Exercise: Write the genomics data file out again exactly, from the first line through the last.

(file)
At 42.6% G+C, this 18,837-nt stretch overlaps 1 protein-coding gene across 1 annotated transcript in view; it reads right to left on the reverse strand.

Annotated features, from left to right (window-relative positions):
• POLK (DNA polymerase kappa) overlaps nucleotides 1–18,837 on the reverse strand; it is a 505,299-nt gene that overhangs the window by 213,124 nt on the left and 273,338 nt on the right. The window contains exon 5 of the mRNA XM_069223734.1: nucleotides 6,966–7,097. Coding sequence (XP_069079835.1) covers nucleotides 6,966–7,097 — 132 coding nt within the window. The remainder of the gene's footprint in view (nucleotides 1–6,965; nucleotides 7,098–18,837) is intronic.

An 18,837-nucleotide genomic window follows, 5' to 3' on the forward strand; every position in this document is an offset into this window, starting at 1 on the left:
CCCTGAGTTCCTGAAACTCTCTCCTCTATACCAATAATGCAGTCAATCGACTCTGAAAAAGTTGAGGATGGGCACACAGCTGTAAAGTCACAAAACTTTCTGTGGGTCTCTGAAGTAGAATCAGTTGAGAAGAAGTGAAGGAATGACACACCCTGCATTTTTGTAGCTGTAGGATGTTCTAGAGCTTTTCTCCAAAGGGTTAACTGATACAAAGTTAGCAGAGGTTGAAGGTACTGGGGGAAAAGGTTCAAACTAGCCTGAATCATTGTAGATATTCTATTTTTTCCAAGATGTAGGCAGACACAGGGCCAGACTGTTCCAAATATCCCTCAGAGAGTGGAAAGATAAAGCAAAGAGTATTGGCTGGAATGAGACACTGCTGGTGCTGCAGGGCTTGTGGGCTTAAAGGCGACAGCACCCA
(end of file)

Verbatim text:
At 42.6% G+C, this 18,837-nt stretch overlaps 1 protein-coding gene across 1 annotated transcript in view; it reads right to left on the reverse strand.

Annotated features, from left to right (window-relative positions):
• POLK (DNA polymerase kappa) overlaps nucleotides 1–18,837 on the reverse strand; it is a 505,299-nt gene that overhangs the window by 213,124 nt on the left and 273,338 nt on the right. The window contains exon 5 of the mRNA XM_069223734.1: nucleotides 6,966–7,097. Coding sequence (XP_069079835.1) covers nucleotides 6,966–7,097 — 132 coding nt within the window. The remainder of the gene's footprint in view (nucleotides 1–6,965; nucleotides 7,098–18,837) is intronic.

An 18,837-nucleotide genomic window follows, 5' to 3' on the forward strand; every position in this document is an offset into this window, starting at 1 on the left:
CCCTGAGTTCCTGAAACTCTCTCCTCTATACCAATAATGCAGTCAATCGACTCTGAAAAAGTTGAGGATGGGCACACAGCTGTAAAGTCACAAAACTTTCTGTGGGTCTCTGAAGTAGAATCAGTTGAGAAGAAGTGAAGGAATGACACACCCTGCATTTTTGTAGCTGTAGGATGTTCTAGAGCTTTTCTCCAAAGGGTTAACTGATACAAAGTTAGCAGAGGTTGAAGGTACTGGGGGAAAAGGTTCAAACTAGCCTGAATCATTGTAGATATTCTATTTTTTCCAAGATGTAGGCAGACACAGGGCCAGACTGTTCCAAATATCCCTCAGAGAGTGGAAAGATAAAGCAAAGAGTATTGGCTGGAATGAGACACTGCTGGTGCTGCAGGGCTTGTGGGCTTAAAGGCGACAGCACCCA